Technically said, there is no difference between the red and blue rail lines because by the colours many people thought that one is more sophisticated than the other. So, it is just in terms of the routes.

Yes.

The Blue Lines was delayed and people were wondering maybe it was because of funding. Was funding the problem?

There is no sub-national anywhere in sub-Saharan Africa; in fact if you also take it to the developed world in United States that is taking a rail project by itself. We are a sub-national, we took that decision over 10 years ago and we said we want to be audacious. I was in that cabinet and we said we have never seen a rail been developed. No sub-national has taken up one, so it was an audacity that we have taken it up. And you will see that from Orile to Marina is elevated. It is like we are building eight kilometers of bridge on the highway. So, cost is critical and it is crossing the water.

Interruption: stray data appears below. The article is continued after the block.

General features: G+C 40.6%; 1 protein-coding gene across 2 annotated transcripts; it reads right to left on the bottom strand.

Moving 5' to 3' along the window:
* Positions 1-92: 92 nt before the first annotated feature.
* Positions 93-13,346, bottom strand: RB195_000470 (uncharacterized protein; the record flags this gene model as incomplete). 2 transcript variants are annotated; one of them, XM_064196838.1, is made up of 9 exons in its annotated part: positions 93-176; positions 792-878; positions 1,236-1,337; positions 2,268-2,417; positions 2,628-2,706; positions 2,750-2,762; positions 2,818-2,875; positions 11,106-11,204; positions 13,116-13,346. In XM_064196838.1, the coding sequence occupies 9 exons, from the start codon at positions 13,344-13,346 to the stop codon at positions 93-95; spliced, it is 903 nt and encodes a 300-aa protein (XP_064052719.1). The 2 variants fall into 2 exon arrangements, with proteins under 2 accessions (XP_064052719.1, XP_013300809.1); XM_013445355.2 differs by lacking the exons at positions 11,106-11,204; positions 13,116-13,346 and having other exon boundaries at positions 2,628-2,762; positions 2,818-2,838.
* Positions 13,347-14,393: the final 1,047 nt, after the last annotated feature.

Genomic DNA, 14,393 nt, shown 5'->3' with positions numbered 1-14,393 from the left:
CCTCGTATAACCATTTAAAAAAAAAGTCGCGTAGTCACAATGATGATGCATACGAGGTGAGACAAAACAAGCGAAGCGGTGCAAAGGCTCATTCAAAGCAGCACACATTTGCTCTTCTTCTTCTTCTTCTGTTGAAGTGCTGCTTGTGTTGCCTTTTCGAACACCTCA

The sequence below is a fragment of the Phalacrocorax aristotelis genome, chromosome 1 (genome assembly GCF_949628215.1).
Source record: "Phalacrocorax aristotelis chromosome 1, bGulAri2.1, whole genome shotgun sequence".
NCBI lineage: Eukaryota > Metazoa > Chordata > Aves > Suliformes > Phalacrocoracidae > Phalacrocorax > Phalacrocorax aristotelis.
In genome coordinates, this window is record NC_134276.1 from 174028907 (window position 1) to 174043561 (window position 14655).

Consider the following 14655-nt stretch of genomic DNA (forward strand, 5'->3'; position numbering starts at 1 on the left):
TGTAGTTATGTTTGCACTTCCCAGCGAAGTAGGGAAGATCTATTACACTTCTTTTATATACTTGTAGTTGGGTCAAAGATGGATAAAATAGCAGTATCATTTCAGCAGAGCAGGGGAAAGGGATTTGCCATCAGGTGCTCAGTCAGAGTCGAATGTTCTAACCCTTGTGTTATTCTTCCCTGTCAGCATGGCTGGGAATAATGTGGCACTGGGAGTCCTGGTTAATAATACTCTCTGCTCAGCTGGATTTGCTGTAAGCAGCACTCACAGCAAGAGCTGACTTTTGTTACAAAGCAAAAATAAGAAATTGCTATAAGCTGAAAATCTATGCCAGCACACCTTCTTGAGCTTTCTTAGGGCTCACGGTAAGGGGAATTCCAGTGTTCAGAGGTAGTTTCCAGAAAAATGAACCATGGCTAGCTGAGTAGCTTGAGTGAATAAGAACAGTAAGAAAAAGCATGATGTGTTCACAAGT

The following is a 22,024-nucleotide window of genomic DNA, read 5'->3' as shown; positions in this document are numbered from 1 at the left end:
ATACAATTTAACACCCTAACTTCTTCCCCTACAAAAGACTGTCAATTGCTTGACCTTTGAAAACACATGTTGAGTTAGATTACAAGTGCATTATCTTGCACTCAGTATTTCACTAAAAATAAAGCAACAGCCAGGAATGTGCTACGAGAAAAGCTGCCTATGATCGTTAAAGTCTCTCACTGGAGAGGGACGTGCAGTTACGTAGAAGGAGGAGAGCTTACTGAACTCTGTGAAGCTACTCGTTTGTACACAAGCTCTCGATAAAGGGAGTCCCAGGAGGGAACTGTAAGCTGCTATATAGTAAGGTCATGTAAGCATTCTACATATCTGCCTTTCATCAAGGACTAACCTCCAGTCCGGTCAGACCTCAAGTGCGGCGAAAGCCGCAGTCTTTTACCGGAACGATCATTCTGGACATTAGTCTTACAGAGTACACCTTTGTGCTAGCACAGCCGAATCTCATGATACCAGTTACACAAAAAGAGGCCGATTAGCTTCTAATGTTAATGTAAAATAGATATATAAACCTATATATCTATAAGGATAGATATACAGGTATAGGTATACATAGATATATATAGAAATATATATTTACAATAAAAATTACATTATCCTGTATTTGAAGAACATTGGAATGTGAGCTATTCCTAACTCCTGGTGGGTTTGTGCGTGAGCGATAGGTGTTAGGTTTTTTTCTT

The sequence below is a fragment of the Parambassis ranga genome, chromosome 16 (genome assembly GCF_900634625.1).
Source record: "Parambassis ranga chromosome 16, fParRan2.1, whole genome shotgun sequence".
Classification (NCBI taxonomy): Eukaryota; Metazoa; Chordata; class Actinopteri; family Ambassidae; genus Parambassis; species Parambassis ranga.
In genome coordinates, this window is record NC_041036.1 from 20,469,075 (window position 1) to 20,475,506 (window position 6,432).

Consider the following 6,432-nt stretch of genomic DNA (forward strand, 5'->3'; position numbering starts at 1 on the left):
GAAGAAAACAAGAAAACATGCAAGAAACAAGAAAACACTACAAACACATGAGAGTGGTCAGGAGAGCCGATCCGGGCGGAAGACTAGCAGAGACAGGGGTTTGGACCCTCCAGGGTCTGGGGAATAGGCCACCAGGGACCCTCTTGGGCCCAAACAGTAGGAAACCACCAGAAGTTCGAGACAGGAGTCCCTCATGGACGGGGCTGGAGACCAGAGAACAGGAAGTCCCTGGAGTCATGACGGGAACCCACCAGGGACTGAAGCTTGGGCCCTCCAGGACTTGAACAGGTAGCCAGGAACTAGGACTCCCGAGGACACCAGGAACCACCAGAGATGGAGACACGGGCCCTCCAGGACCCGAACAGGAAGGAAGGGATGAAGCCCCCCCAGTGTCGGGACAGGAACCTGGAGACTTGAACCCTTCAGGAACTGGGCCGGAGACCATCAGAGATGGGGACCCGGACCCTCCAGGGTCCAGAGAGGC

It was funding that was the major problem.

It was a major problem.

For almost four years, it looks so much like contractors stopped works and nothing was happening…

Unfortunately, I don’t criticise my predecessor, but indeed for whatever planning or reasons, he never just funded it. So when we came back last two years, the contractor has since significantly moved from about 55 per cent and now we are about 94 per cent in term of physical construction of Phase 1. We have also raised finance for the rolling stock.

How much is this costing Lagos State?

It is a lot of money, it is well over N100 billion to be honest with you.